Anti-Wall Street protests expand
Updated: 2011-10-17 07:55
By Philip Pullella (China Daily)
Top: Occupy Wall Street protesters vent their anger in Times Square in New York on Saturday. Eduardo Munoz / Reuters Above: Rome witnessed its worst violence in years on Saturday as protests against austerity measures and bank practices went global. Protesters on the streets of the Italian capital smashed windows and burnt vehicles as the Occupy Wall Street campaign that started in New York a month ago became international. Alessandro Bianchi / Reuters
Cities across the world see rallies against corporate greed
ROME - Hundreds of people camped out in London, Frankfurt and Amsterdam on Sunday after clashes in Rome in worldwide protests seen as the start of a new global movement against corporate greed.
Galvanized by the Occupy Wall Street movement, protests began in New Zealand, touched parts of Asia, spread to Europe, and resumed at their starting point in New York with 5,000 marchers decrying corporate greed and economic inequality.
About 500 people spent the night outside St Paul's Cathedral in London's financial district where around 70 tents could be seen. Some 200 people also camped in front of the European Central Bank building in Frankfurt and 50 tents were seen outside the stock exchange in Amsterdam.
Tens of thousands of people rallied in more than 1,500 cities in more than 80 countries on Saturday, a "Day of Rage" against bankers and politicians.
The demonstrations coincided with the G20 meeting in Paris, where finance ministers and central bankers from major economies were holding talks on the debt and deficit crises afflicting many Western countries.
The Occupy Wall Street movement has gathered steam over the last month, culminating with the global day of action.
The Rome event drew tens of thousands of people and snaked through the city center.
Hundreds of hooded, masked demonstrators rampaged in some of the worst violence seen in the Italian capital in years, setting cars ablaze, breaking bank and shop windows and destroying traffic lights and signposts.
Police fired volleys of tear gas and used water cannon to try to disperse militant protesters who were hurling rocks, bottles and fireworks, but clashes went on into the evening.
Smoke bombs set off by protesters cast a pall over a sea of red flags and banners bearing slogans denouncing economic policies the protesters say are hurting the poor.
Protesters in the US are angry that banks are enjoying booming profits after getting massive bailouts in 2008 while average people are struggling in a tough economy with more than 9 percent unemployment and little help from Washington.
In New York, where the movement began when protesters setup a makeshift camp in Lower Manhattan on Sept 17, organizers said the protest grew to at least 5,000 people as they marched to Times Square in midtown Manhattan.
A few dozen were arrested for minor offences.
Small and peaceful rallies got the ball rolling across the Asia-Pacific region on Saturday. In Auckland, New Zealand's biggest city, 3,000 people chanted and banged drums.
In Sydney, about 2,000 people, including representatives of Aboriginal groups and trade unionists, protested outside the central Reserve Bank of Australia.
Hundreds marched in Tokyo. Many gathered to complain about radiation leaks from the Fukushima nuclear power plant, seven months after an earthquake and tsunami.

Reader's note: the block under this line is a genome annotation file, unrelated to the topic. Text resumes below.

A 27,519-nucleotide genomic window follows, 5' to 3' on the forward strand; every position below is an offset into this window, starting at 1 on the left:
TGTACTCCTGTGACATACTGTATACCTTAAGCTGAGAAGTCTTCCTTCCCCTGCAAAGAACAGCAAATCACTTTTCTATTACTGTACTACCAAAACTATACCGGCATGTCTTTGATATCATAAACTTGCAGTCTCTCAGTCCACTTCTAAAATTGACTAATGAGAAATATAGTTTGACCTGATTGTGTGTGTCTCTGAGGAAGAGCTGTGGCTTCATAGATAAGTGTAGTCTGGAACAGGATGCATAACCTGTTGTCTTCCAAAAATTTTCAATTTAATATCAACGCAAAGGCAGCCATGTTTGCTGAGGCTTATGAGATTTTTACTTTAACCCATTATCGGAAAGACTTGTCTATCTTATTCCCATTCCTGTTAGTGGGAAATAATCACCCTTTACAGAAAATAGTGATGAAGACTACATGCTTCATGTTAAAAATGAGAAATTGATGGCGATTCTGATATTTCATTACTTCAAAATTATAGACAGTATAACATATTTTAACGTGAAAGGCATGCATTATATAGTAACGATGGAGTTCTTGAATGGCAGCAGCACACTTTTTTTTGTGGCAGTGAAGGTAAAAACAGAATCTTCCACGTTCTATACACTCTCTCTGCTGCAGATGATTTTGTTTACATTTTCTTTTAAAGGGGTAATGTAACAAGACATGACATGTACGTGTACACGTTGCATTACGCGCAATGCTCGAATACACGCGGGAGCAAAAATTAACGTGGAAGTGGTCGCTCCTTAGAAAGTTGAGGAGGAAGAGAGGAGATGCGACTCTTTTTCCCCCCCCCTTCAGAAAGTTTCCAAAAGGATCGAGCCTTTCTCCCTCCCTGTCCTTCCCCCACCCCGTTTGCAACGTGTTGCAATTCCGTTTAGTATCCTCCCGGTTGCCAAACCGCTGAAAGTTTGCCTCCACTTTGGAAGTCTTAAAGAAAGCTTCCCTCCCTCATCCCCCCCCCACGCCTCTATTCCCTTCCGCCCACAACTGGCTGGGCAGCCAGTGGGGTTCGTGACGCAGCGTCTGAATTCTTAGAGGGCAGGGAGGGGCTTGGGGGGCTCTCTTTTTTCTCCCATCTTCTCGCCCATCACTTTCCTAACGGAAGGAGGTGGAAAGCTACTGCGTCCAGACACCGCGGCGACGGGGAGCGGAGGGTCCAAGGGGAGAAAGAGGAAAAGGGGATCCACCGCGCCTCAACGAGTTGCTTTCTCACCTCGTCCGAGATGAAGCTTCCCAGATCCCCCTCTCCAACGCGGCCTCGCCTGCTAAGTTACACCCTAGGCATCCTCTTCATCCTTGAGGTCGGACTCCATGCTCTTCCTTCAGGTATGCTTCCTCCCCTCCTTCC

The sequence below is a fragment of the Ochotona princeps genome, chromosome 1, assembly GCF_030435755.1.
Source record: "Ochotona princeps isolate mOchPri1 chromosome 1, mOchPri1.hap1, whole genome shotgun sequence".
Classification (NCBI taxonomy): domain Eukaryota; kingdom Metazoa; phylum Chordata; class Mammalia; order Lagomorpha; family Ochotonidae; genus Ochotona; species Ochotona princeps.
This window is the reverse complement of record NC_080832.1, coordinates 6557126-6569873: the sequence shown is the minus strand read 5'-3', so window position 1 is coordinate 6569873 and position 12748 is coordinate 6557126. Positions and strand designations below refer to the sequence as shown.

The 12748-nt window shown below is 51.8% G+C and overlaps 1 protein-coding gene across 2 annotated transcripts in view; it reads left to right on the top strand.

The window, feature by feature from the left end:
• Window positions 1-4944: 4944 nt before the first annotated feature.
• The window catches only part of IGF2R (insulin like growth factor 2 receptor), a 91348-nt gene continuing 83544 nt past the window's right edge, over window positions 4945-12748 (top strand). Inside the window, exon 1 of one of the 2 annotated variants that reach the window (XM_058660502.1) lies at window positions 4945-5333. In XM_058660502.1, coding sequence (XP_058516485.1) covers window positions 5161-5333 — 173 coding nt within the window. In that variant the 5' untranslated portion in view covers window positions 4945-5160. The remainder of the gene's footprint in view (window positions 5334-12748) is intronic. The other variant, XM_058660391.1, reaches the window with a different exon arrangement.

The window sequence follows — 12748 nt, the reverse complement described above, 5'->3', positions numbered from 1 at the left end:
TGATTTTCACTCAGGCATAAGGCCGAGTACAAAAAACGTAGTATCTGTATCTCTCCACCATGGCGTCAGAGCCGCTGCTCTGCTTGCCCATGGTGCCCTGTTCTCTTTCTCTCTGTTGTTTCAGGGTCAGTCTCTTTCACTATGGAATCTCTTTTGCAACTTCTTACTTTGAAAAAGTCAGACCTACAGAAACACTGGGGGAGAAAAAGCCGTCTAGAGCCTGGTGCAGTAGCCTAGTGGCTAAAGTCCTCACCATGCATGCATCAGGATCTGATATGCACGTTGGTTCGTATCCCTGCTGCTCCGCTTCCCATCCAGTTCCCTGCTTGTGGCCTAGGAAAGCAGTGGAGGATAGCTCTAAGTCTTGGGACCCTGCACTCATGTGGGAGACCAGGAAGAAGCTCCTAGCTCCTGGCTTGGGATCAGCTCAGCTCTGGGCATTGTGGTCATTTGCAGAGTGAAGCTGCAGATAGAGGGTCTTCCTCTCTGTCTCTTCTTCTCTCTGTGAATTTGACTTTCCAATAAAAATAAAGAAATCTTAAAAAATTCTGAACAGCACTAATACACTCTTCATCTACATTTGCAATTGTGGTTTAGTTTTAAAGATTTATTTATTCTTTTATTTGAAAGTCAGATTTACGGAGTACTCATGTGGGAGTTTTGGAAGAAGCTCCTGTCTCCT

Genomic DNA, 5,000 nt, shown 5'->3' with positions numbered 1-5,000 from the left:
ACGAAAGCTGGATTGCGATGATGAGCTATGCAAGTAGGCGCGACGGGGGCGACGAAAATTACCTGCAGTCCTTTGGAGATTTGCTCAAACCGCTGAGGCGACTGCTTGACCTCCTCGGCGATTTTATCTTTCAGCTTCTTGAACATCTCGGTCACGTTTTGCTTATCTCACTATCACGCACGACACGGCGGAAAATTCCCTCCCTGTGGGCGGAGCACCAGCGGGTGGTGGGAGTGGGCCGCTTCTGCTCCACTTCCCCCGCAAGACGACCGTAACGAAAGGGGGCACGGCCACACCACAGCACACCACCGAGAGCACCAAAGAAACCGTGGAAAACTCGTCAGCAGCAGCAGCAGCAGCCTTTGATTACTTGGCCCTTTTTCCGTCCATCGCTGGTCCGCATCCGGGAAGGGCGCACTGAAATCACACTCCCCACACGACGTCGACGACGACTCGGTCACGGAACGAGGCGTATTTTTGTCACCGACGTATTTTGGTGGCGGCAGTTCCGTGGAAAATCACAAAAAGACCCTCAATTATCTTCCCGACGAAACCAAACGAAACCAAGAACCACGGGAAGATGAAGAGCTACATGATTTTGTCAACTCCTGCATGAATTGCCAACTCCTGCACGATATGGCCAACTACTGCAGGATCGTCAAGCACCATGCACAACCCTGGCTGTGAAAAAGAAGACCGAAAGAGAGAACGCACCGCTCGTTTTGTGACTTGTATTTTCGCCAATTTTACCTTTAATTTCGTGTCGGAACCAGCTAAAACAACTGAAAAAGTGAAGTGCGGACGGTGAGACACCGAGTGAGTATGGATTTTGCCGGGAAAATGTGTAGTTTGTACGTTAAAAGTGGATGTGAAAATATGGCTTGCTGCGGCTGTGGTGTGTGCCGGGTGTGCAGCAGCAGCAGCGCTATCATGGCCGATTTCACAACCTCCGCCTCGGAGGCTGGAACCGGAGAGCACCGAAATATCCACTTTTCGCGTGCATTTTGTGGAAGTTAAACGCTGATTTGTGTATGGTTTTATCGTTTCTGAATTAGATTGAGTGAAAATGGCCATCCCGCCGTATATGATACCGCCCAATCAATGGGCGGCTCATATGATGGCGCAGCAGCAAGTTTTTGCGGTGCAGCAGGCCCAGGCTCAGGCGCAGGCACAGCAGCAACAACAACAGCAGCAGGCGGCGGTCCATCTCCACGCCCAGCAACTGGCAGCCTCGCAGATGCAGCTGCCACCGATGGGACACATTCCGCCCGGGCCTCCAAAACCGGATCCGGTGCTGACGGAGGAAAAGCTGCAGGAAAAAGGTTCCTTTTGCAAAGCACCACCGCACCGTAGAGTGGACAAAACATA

In Hong Kong, home to the Asian headquarters of investment banks including Goldman Sachs, over 100 people gathered at Exchange Square in the Central district. Students joined with retirees, holding banners that called banks a cancer.
Portugal was the scene of the biggest reported protest action, with more than 20,000 marching in Lisbon and a similar number in the country's second city Oporto, two days after the government announced a new batch of austerity measures.
Hundreds broke through a police cordon around the parliament in Lisbon to occupy its broad marble staircase.
"This debt is not ours!" and "IMF, get out of here now" demonstrators chanted. Banners read: "We are not merchandise in bankers' hands!" or "No more rescue loans for banks!"
Around 4,000 Greeks with banners bearing slogans like "Greece is not for sale" staged an anti-austerity rally in Athens' Syntagma Square, the scene of violent clashes between riot police and stone-throwing youths in June.
Many were furious at how austerity imposed by the government to reduce debt incurred by profligate spending and corruption had undermined the lives of ordinary Greeks.
In Paris, around 1,000 protesters rallied in front of city hall, coinciding with the G20 finance chiefs' meeting, after coming in from the working class neighborhood of Belleville where drummers, trumpeters and a tuba revved up the crowd.
The global protests were a response to calls by New York demonstrators for others to join them. Their example has prompted similar occupations in dozens of US cities.
Hundreds turned out in Washington DC, while a protest in Los Angeles drew about 5,000 people.
"I am going to start my life as an adult in debt and that's not fair," student Nathaniel Brown said in Washington.
"Millions of teenagers across the country are going to start their future in debt, while all of these corporations are getting money fed to them all the time and none of us can get any."
In Madrid, around 2,000 people gathered for a march to the central Puerta del Sol. Placards read: "Put the bankers on the bench" and "Enough painkillers - euthanasia for the banks."
"It's not fair that they take your house away from you if you can't pay your mortgage, but give billions to the banks for unclear reasons," said 44-year-old telecom company employee Fabia, who declined to give her surname.
AFP contributed to this story.
(China Daily 10/17/2011 page1)